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Research on the image of the Jew in eighteenth-century literature and theater has not identified any musical parallels to contemporary representations of Jews in the spoken theater. Yet these parallels existed and exploring them sheds new light on the European perception of Jews at this time. David Buch’s new study offers the earliest identifiable musical depictions of Jews in European theater (specifically in the Habsburg Empire during the age of late Mozart and Haydn, 1788-1807). His volume contains the earliest known theatrical vocal pieces intended to replicate synagogue music. This music surfaces after the first positive Jewish characters began to appear on the German stage, presenting an alternative to the common stereotype of the Jew as an object of denigration. The new image of the “noble Jew” may have inspired a number of attempts to represent the unique character of Jewish music, now presented as a distinctly different (albeit exotic) alternative to the common musical style of the time. By the mid-1790s Jewish singers and musicians were even performing their traditional music on stages in Vienna and Budapest. Yet, as Buch’s study shows, the deprecatory representations of Jews on the stage persisted.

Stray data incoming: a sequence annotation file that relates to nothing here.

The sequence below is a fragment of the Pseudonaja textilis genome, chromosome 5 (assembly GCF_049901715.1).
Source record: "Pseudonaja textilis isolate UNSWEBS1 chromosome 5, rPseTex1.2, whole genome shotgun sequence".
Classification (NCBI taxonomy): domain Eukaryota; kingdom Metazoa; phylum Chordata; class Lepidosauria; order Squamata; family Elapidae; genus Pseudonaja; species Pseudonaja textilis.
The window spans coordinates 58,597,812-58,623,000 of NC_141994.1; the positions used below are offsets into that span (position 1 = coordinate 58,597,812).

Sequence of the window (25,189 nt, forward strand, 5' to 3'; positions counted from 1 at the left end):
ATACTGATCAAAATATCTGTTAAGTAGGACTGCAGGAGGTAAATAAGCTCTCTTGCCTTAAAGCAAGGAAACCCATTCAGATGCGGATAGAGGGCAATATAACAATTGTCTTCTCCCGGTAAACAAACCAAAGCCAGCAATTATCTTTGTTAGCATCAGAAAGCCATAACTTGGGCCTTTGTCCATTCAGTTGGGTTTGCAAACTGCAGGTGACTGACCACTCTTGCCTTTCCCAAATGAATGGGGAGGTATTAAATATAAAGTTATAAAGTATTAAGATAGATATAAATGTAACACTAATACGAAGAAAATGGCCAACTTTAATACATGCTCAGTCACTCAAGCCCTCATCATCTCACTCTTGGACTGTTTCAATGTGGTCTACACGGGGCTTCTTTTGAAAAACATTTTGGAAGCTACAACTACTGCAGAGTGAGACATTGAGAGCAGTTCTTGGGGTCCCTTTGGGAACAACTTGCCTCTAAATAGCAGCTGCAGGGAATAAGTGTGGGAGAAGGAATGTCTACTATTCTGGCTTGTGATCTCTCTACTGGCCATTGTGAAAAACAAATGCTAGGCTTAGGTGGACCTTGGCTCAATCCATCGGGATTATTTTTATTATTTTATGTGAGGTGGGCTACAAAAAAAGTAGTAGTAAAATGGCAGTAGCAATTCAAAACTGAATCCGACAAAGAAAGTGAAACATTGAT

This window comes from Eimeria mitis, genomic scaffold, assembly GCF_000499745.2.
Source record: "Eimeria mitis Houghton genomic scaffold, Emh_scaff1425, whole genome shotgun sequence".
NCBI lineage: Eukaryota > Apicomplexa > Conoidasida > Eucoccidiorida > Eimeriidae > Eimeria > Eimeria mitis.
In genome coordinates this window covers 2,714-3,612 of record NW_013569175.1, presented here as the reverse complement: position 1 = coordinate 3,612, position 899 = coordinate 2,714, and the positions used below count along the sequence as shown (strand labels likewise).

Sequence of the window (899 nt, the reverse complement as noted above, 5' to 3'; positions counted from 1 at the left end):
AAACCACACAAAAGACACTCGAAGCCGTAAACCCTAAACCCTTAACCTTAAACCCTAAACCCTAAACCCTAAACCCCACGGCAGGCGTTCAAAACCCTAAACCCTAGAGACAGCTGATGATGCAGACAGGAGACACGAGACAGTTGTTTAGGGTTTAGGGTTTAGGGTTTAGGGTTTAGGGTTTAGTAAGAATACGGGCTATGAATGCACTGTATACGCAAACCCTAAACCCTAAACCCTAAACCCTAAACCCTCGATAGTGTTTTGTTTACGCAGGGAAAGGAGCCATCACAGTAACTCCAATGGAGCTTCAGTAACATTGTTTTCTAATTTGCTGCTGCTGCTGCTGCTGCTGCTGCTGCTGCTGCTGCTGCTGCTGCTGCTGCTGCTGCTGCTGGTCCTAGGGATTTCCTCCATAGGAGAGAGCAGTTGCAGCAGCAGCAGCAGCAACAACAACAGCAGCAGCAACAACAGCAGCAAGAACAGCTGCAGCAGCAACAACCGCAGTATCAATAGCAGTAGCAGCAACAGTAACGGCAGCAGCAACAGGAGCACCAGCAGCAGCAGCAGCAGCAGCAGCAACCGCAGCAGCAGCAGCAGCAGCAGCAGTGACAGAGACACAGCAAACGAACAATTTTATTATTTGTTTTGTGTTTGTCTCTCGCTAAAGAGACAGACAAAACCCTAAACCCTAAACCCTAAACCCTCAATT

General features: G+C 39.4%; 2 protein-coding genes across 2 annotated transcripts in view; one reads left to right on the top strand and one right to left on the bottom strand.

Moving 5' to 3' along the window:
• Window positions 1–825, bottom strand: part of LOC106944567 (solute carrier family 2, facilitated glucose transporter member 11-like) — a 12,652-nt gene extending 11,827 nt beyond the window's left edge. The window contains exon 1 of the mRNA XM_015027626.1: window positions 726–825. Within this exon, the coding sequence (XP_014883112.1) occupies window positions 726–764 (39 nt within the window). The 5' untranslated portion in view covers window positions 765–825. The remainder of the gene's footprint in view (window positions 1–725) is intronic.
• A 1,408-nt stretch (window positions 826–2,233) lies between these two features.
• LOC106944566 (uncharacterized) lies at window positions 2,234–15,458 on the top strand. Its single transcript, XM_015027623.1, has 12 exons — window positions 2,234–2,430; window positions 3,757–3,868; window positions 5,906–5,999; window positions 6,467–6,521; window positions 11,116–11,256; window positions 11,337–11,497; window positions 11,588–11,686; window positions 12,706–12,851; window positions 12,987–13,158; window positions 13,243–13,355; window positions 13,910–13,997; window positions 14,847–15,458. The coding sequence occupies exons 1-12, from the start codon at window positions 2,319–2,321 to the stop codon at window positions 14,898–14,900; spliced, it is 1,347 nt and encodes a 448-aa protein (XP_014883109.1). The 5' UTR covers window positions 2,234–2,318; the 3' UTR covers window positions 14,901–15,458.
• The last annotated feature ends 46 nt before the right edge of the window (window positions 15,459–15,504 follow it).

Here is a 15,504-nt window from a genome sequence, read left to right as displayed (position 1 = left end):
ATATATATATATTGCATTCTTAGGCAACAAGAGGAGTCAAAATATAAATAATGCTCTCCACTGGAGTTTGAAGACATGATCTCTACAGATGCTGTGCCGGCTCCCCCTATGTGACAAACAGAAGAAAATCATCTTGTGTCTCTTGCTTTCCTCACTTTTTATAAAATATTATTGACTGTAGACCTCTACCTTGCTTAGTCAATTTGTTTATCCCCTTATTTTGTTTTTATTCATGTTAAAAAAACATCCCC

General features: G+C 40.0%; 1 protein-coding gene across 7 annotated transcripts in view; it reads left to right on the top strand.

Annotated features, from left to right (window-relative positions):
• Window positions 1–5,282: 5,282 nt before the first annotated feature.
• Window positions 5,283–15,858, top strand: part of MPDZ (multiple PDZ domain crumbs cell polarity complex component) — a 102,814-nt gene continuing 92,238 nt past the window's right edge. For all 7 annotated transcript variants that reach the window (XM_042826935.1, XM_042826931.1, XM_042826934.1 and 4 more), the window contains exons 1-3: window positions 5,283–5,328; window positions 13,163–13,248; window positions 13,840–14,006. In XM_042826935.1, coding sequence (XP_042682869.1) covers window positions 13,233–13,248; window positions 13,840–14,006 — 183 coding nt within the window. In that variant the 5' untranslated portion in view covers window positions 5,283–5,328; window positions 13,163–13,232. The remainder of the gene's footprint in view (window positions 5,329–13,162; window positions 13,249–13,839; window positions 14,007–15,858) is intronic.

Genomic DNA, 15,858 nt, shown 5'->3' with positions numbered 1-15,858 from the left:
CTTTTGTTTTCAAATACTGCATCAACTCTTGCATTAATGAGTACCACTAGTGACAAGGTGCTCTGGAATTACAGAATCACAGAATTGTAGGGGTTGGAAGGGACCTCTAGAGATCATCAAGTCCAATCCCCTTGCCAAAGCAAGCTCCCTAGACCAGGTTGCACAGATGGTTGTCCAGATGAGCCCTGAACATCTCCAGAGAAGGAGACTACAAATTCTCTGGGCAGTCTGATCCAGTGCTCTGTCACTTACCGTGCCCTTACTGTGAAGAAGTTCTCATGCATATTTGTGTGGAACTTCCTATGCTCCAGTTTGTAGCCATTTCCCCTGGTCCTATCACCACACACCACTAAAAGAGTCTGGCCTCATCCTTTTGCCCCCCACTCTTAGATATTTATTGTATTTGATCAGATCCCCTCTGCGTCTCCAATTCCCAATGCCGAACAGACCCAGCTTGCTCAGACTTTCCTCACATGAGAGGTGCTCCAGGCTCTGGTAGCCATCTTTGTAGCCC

From the review by Joshua S. Walder, Music and Letters 94, no. 1 (2013), pp. 154-156: "These materials provide a valuable documentary source for scholars and musicians seeking to understand public perceptions of Jewish culture and music at this time, and the ways varied perspectives on the Jewish presence in Habsburg society were depicted in the composition of music for opera and other theatrical genres....Buch’s volume takes its place within an important and growing field of enquiry into the representation of Jewish characters, music, and voices in eighteenth- and nineteenth-century musical theatre... Historians of religious music, ...may now be able to distil from some of the less mocking of these operatic renderings of Jewish voices some evidence of the actual Jewish liturgical tradition. David J. Buch’s volume will facilitate future study of Central European compositional practice, Jewish religious music, and the complex interactions and negotiations between practitioners of both at the turn of the nineteenth century."